Boost Mobile will soon update all its plans to 5G — but there's a big catch

Boost Mobile Australia
(Image credit: Boost Mobile)

Australian telco Boost Mobile has announced (opens in new tab) that it will be introducing access to Telstra's 5G network as a standard across all of its plans, starting from April 4, 2023.

The mobile virtual network operator (or MVNO) had previously made 5G speeds available to customers on a trial basis, but now all of its current 4G customers will be receiving access to 5G — so long as they have a 5G-capable handset.

That said, the forthcoming 5G upgrade comes with a rather significant downside — speed caps will now be introduced across Boost Mobile's plans, with the exception of its AU$70 plan (opens in new tab), which will continue to provide uncapped download speeds. So even if your 4G Boost Mobile plan was previously uncapped, that's about to change.

The updated plans will see 7-day recharges between AU$5-AU$15 capped at 150Mbps, which is the same speed cap that 28-day recharges between AU$20-AU$40 will receive.

Boost Mobile's 28-day AU$50 plan will be slightly faster, with speeds set to be capped at 250Mbps. However, plans with longer expiry periods of either 6 or 12 months will be capped at 150Mbps.

Swipe to scroll horizontally
Boost Mobile 5G plans (starting April 4, 2023)
RechargeExpiry periodMax download speed
AU$5-AU$157 days150Mbps
AU$20-AU$4028 days150Mbps
AU$5028 days250Mbps
AU$7028 daysUncapped
AU$1006 months150Mbps
AU$150-AU$30012 months150Mbps

Is the upgrade a good thing?

While traditionally wisdom would suggest that upgrading from 4G to 5G is a good thing, that won't necessarily be the case for everyone.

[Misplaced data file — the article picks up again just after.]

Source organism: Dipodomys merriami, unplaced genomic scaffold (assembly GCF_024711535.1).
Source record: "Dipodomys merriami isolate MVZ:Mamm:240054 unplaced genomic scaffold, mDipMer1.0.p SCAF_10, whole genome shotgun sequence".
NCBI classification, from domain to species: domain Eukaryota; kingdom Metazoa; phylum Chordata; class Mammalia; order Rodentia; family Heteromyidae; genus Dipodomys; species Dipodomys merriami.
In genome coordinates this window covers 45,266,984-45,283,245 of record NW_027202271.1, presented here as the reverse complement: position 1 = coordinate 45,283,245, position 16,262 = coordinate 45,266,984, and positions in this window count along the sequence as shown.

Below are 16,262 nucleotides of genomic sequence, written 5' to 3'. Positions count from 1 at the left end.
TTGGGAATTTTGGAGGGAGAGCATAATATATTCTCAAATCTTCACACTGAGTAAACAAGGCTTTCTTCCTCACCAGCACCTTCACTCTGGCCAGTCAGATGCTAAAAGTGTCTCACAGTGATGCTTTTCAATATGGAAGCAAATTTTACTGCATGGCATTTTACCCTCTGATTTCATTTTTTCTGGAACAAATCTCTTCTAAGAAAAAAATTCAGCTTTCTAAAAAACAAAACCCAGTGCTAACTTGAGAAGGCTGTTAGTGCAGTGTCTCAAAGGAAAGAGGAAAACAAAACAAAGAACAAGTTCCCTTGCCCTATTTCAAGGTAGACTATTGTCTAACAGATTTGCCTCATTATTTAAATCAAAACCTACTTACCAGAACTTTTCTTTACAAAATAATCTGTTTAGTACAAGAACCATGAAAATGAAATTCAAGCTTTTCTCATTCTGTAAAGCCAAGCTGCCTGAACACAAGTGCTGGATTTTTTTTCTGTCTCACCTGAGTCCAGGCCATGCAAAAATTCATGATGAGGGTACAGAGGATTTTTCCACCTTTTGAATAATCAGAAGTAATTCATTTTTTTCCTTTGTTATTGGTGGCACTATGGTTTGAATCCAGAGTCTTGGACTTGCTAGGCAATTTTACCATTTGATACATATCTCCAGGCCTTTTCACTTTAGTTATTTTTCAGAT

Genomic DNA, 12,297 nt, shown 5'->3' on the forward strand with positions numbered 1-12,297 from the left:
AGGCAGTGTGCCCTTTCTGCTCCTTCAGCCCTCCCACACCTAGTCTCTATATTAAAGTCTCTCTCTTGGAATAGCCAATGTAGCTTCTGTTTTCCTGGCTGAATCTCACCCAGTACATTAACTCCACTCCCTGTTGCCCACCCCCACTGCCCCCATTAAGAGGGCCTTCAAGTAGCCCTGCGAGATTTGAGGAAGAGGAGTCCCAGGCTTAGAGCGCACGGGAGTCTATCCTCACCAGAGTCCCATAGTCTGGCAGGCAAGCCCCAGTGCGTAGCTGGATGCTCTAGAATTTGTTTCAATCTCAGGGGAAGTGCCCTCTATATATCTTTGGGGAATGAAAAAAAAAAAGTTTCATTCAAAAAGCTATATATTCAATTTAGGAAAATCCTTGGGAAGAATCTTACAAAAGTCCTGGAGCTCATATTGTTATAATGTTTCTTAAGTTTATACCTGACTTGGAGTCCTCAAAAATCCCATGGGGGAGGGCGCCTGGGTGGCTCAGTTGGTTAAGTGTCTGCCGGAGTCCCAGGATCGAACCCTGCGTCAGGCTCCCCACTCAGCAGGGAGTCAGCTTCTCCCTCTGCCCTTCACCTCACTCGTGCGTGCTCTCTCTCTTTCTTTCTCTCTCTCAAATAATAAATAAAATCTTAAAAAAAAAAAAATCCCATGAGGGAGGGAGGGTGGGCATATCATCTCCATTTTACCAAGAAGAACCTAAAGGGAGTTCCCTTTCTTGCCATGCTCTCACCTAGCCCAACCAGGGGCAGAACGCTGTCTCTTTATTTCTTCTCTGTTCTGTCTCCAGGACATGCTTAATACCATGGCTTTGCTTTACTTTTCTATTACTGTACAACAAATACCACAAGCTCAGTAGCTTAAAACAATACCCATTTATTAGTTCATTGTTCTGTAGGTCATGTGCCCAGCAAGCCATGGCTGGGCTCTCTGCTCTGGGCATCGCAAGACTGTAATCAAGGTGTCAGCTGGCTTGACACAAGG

Apart from the fact that most of Boost Mobile's plans will not take advantage of 5G's full speed capabilities (which are said to reach download speeds of 1Gbps), the quality of your connection will depend entirely on how close you are to one of Telstra's 5G towers. 

While Boost Mobile's 150Mbps speed cap is slightly faster than what most 4G connections are able to achieve (usually around 100Mbps), 5G connections are less consistent — although the technology's shorter wavelength allows it to transfer more data than a 4G LTE connection, it does so at a trade-off to range, which could mean a slower experience in some situations.

Chances are that most Boost Mobile customers won't notice much of a difference. With that in mind, those who do experience a drop in speed should consider disabling 5G in their phone's connection settings.

Stephen Lambrechts is the Managing Editor of Tom's Guide AU and has written professionally across the categories of tech, film, television and gaming for over a dozen years. Before Tom's Guide, he spent several years as a Senior Journalist at TechRadar, had a brief stint as Editor in Chief at Official Xbox Magazine Australia, and has written for such mags and sites as APC, TechLife Australia, T3, FilmInk, AskMen and IGN. He's an expert when it comes to smartphones, TVs, gaming and streaming. In his spare time, he enjoys watching obscure horror movies on physical media, keeping an eye on the latest retro sneaker releases, listening to vinyl and other non-hipster stuff.